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Just as the iPad mini is a full iPad at a lower price, so too has an iPhone mini long been an expectation, with a news report quoting secret sources saying a cheaper iPhone could well be coming.

When you look at the world of Android smartphones, you see everything from sub-$99 pre-paid models through to the highest-end quad-core big-screen models that command premium pricing, in hundreds if not thousands of variations.

iPhones, on the other hand, come in set models, with the “cheaper” iPhones to date having been previous flagship models from earlier years, helping Apple to avoid creating specific new designs, while keeping much higher profit margins than race-to-the-bottom Android cheapies.

Although rumours of an iPhone mini have been around for years, especially in the light of the Android invasion and its ever-more stunning aggregate market share, 2013 may well be the year the rumours finally turn to reality.

The source of all this renewed iPhone mini excitement is the Wall Street Journal, which quotes naturally anonymous “people briefed on the matter”, although whether these people were wearing briefs, boxers or something else wasn’t disclosed.

WSJ’s report reveals some very interesting and obviously completely unofficial information, including the news that this new model is theoretically due “later this year”, that it might be built with a “polycarbonate plastic” shell rather than chamfered aluminium and glass, or some other inexpensive body design and materials.

There’s also the suggestion that many of the parts “could remain the same” as used in existing iPhones, although this is hardly a surprise given any iPhone mini or at least cheaper iPhone would have to be able to run all of today’s App Store apps, and run them without issues.

Among a stack of other market share and smartphone stats worth reading, the WSJ report also suggests that Apple’s plans for a cheaper iPhone stretch back to 2009, with designs for inexpensive iPhones made in 2010 and the iPhone 4.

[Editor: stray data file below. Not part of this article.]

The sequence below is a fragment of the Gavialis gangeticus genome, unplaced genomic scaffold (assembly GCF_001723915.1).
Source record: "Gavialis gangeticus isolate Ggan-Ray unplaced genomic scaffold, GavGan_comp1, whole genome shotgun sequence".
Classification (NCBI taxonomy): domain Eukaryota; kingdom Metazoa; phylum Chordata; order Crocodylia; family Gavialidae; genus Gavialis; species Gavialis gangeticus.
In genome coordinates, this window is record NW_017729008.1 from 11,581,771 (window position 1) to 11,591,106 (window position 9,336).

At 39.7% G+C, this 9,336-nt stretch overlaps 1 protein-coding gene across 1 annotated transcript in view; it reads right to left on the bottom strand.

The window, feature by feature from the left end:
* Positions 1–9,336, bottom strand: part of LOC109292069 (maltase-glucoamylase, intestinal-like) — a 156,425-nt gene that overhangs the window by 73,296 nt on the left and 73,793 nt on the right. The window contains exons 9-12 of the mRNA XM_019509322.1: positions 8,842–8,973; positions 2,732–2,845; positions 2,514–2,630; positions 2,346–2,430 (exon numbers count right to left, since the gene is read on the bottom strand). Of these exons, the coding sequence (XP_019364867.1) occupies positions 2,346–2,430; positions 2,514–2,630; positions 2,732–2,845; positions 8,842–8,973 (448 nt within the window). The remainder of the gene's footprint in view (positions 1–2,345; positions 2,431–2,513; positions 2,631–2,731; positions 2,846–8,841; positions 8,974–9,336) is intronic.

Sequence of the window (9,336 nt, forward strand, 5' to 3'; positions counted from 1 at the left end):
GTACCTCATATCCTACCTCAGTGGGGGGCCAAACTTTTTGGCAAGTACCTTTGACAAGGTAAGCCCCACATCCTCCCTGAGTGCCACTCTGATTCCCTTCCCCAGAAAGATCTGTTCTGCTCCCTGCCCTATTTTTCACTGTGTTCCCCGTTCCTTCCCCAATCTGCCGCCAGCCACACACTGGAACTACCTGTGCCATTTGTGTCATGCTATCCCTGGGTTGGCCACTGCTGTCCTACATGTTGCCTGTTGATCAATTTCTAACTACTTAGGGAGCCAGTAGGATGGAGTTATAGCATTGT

However, we then learn that, while some executives were for the idea, others were against it, with the compromise being the much cheaper and faster route of simply converting superseded flagship models into cheaper iPhones.

Unfortunately, although Apple markets the iPhone 5 from US $199 in the US on a two-year contract, the iPhone 4S for $99 on a two-year contract and an iPhone 4 “free” on a two year contract, actual pricing for iPhones outright still costs several hundred dollars, at prices far higher than the sub $99 to say $300 price-point for lower-end Androids.

There’s obviously a massive opportunity for Apple to sell an iPhone mini at sub $300 pre-paid prices, which while still more expensive than $99 and up Androids, give people a reason to stretch for the more consistent iPhone experience and grander iOS App Store library.

Clearly, an iPhone mini at that price would still be out of the reach or interest of some, but it could, if launched instead of scrapped, re-ignite iPhone sales in countries like China alongside “emerging” markets where iPhones are simply too expensive.

So… WSJ’s report, if true, signals a big shake-up for Apple in 2013, with a lower-end iPhone, and an iPhone with a larger screen than the 4-inches seen on the iPhone 5 today, while presumably continuing to sell the 4-inch iPhone 5 model at a lower price than it does today.

A newspaper or online report isn’t a guarantee of anything, but it’s very interesting timing coming at it does during the madness of CES, shining a big spotlight on Apple right when every other company is paying big bucks to be at CES.

We’ll obviously see in a few months whether this report was right or wrong, but the time seems more right than ever for a more affordable iPhone to arrive, whether dubbed the iPhone mini or something else, but this mini rumour could well turn into a story and reality of maximal proportions.

Next up? Look out for curiously smaller-looking iPhones, especially unattended in Californian bars – unless a fuzzy image purporting to be a secret iPhone mini photo leaks out to the Internet first!

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Alex Zaharov-Reutt

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One of Australia’s best-known technology journalists and consumer tech experts, Alex has appeared in his capacity as technology expert on all of Australia’s free-to-air and pay TV networks, including stints as presenter of Ch 10’s Internet Bright Ideas, Ch 7’s Room for Improvement and tech expert on Ch 9’s Today Show, among many other news and current affairs programs.

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